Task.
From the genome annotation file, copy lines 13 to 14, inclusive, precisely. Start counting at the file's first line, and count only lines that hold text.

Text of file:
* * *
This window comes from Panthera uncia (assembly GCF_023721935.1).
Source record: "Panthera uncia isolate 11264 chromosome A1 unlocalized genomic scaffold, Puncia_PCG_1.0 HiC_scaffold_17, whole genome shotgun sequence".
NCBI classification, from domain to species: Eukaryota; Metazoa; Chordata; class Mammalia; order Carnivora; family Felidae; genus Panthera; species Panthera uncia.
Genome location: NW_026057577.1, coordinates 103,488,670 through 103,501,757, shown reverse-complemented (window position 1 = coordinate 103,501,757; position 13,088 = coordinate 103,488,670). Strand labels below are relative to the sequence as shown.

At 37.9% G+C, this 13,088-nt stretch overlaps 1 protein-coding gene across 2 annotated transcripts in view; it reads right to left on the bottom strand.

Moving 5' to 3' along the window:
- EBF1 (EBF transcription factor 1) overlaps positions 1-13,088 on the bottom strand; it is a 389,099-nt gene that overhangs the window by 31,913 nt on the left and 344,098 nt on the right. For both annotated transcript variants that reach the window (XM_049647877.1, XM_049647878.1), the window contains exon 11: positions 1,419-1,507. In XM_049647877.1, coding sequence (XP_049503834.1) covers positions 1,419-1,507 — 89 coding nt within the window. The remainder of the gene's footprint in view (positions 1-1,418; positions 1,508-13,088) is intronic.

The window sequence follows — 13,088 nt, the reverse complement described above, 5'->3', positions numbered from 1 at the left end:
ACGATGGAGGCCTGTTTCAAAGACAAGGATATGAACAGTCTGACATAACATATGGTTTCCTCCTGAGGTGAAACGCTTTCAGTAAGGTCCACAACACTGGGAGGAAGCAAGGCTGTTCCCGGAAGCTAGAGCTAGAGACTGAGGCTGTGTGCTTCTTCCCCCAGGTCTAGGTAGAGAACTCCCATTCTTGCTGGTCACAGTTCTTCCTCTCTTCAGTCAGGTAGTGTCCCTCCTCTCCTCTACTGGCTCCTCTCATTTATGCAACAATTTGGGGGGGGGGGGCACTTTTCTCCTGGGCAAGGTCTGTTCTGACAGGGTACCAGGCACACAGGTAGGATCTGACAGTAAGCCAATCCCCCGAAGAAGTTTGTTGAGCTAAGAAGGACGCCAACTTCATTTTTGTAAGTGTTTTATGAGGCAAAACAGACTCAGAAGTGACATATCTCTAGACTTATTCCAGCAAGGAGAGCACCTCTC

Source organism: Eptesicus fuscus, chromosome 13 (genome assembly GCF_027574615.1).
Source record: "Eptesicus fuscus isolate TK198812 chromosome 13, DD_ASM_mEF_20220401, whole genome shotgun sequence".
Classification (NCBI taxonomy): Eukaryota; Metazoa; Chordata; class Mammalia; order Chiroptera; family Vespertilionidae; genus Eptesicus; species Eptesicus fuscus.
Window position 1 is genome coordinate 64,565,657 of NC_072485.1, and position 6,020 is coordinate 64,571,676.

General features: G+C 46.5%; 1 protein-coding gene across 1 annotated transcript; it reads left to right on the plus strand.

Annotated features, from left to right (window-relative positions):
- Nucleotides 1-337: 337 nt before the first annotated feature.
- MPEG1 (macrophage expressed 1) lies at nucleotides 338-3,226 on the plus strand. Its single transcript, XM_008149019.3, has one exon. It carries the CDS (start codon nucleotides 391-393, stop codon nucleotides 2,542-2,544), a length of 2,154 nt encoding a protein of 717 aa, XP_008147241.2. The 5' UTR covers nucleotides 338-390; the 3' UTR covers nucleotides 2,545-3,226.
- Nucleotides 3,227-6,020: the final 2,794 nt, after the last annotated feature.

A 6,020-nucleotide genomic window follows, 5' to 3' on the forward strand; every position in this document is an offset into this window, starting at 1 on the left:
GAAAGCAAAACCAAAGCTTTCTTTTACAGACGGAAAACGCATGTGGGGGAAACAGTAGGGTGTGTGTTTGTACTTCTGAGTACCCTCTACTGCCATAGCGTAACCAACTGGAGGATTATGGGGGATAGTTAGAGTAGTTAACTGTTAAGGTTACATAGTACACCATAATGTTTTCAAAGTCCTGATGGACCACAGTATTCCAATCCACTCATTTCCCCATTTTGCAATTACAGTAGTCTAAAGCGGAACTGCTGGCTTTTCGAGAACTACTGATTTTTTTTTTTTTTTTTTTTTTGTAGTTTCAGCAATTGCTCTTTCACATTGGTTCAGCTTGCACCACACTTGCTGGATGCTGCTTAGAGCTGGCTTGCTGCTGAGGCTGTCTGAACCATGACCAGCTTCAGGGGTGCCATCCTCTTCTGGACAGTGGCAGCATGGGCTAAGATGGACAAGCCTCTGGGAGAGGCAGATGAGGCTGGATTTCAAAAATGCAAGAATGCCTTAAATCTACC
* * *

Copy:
Window position 1 is genome coordinate 64,565,657 of NC_072485.1, and position 6,020 is coordinate 64,571,676.

General features: G+C 46.5%; 1 protein-coding gene across 1 annotated transcript; it reads left to right on the plus strand.